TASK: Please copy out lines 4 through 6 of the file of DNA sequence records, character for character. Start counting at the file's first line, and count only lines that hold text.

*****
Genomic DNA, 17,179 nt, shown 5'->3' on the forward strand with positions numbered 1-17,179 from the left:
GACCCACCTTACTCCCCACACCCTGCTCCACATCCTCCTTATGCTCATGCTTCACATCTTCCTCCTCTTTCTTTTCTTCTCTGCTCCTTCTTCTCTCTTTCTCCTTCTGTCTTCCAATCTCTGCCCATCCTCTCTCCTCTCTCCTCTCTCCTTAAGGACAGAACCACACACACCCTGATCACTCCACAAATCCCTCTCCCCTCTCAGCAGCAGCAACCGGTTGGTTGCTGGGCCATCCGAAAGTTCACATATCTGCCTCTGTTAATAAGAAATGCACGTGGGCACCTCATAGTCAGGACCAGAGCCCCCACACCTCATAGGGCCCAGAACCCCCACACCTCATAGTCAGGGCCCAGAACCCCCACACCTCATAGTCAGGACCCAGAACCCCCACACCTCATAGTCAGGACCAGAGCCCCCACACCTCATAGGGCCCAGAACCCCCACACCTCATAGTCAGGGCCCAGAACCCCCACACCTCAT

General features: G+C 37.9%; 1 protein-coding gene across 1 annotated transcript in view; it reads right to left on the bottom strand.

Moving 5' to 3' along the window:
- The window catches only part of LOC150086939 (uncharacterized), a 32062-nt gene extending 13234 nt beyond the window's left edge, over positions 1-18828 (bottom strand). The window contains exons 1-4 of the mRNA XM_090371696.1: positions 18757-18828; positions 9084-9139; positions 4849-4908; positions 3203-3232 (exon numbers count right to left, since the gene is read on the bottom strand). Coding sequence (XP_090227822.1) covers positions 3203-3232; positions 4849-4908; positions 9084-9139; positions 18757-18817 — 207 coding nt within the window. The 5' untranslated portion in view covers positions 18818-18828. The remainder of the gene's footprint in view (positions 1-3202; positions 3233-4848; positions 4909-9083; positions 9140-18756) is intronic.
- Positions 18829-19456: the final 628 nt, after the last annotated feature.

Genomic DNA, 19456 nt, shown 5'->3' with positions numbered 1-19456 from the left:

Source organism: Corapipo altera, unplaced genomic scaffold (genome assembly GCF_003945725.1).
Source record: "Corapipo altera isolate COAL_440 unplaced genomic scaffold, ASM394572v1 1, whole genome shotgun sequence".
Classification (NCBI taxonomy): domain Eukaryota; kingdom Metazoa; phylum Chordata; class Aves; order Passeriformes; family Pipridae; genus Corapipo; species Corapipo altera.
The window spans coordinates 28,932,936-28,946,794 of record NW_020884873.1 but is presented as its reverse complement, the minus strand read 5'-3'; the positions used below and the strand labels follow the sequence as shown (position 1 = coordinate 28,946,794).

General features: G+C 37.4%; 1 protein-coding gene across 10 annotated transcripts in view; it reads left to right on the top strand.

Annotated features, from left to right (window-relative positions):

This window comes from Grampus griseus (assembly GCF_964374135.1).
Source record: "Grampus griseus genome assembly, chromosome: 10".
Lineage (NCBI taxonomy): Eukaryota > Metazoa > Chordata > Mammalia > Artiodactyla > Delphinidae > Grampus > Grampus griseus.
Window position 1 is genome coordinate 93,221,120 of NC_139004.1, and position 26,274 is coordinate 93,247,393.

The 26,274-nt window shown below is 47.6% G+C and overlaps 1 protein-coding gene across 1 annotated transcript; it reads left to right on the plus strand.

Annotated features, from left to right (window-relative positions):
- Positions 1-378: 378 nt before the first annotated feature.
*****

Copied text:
Moving 5' to 3' along the window:
- The window catches only part of LOC150086939 (uncharacterized), a 32062-nt gene extending 13234 nt beyond the window's left edge, over positions 1-18828 (bottom strand). The window contains exons 1-4 of the mRNA XM_090371696.1: positions 18757-18828; positions 9084-9139; positions 4849-4908; positions 3203-3232 (exon numbers count right to left, since the gene is read on the bottom strand). Coding sequence (XP_090227822.1) covers positions 3203-3232; positions 4849-4908; positions 9084-9139; positions 18757-18817 — 207 coding nt within the window. The 5' untranslated portion in view covers positions 18818-18828. The remainder of the gene's footprint in view (positions 1-3202; positions 3233-4848; positions 4909-9083; positions 9140-18756) is intronic.
- Positions 18829-19456: the final 628 nt, after the last annotated feature.